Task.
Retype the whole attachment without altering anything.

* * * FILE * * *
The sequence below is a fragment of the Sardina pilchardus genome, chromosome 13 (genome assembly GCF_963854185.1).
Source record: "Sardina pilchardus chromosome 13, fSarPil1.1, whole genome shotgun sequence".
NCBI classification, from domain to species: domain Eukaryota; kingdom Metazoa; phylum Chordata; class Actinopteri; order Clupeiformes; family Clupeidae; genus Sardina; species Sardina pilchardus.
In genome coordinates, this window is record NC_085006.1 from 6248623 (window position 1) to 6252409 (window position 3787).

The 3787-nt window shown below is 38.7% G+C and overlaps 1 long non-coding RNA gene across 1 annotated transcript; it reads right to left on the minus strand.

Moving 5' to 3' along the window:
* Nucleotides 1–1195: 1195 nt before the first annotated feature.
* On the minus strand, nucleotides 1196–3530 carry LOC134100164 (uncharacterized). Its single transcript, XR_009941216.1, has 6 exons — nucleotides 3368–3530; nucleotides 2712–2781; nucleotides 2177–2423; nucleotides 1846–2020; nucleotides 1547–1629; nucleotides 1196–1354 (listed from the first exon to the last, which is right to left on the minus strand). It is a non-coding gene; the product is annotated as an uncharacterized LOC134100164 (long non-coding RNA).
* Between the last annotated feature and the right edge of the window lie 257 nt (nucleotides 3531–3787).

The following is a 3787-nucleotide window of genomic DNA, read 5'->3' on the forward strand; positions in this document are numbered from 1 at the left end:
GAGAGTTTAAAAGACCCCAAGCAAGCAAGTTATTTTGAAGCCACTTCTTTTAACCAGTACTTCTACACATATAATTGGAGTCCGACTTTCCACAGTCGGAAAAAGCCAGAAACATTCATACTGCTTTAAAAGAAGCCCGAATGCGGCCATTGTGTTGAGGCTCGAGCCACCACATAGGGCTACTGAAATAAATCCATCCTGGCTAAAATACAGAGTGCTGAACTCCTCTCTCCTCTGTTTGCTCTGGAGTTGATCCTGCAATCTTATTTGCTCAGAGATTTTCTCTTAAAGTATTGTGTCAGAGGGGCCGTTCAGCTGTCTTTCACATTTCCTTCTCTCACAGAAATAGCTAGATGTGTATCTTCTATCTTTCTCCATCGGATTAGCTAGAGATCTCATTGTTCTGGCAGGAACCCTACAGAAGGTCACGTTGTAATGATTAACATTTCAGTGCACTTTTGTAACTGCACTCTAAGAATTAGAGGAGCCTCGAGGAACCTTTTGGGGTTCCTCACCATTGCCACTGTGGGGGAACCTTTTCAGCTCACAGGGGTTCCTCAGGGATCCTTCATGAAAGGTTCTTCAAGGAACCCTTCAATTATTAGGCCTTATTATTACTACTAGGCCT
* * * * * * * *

The sequence below is a fragment of the Sardina pilchardus genome, chromosome 13 (genome assembly GCF_963854185.1).
Source record: "Sardina pilchardus chromosome 13, fSarPil1.1, whole genome shotgun sequence".
NCBI classification, from domain to species: domain Eukaryota; kingdom Metazoa; phylum Chordata; class Actinopteri; order Clupeiformes; family Clupeidae; genus Sardina; species Sardina pilchardus.
In genome coordinates, this window is record NC_085006.1 from 6248623 (window position 1) to 6252409 (window position 3787).

The 3787-nt window shown below is 38.7% G+C and overlaps 1 long non-coding RNA gene across 1 annotated transcript; it reads right to left on the minus strand.

Moving 5' to 3' along the window:
* Nucleotides 1–1195: 1195 nt before the first annotated feature.
* On the minus strand, nucleotides 1196–3530 carry LOC134100164 (uncharacterized). Its single transcript, XR_009941216.1, has 6 exons — nucleotides 3368–3530; nucleotides 2712–2781; nucleotides 2177–2423; nucleotides 1846–2020; nucleotides 1547–1629; nucleotides 1196–1354 (listed from the first exon to the last, which is right to left on the minus strand). It is a non-coding gene; the product is annotated as an uncharacterized LOC134100164 (long non-coding RNA).
* Between the last annotated feature and the right edge of the window lie 257 nt (nucleotides 3531–3787).

The following is a 3787-nucleotide window of genomic DNA, read 5'->3' on the forward strand; positions in this document are numbered from 1 at the left end:
GAGAGTTTAAAAGACCCCAAGCAAGCAAGTTATTTTGAAGCCACTTCTTTTAACCAGTACTTCTACACATATAATTGGAGTCCGACTTTCCACAGTCGGAAAAAGCCAGAAACATTCATACTGCTTTAAAAGAAGCCCGAATGCGGCCATTGTGTTGAGGCTCGAGCCACCACATAGGGCTACTGAAATAAATCCATCCTGGCTAAAATACAGAGTGCTGAACTCCTCTCTCCTCTGTTTGCTCTGGAGTTGATCCTGCAATCTTATTTGCTCAGAGATTTTCTCTTAAAGTATTGTGTCAGAGGGGCCGTTCAGCTGTCTTTCACATTTCCTTCTCTCACAGAAATAGCTAGATGTGTATCTTCTATCTTTCTCCATCGGATTAGCTAGAGATCTCATTGTTCTGGCAGGAACCCTACAGAAGGTCACGTTGTAATGATTAACATTTCAGTGCACTTTTGTAACTGCACTCTAAGAATTAGAGGAGCCTCGAGGAACCTTTTGGGGTTCCTCACCATTGCCACTGTGGGGGAACCTTTTCAGCTCACAGGGGTTCCTCAGGGATCCTTCATGAAAGGTTCTTCAAGGAACCCTTCAATTATTAGGCCTTATTATTACTACTAGGCCT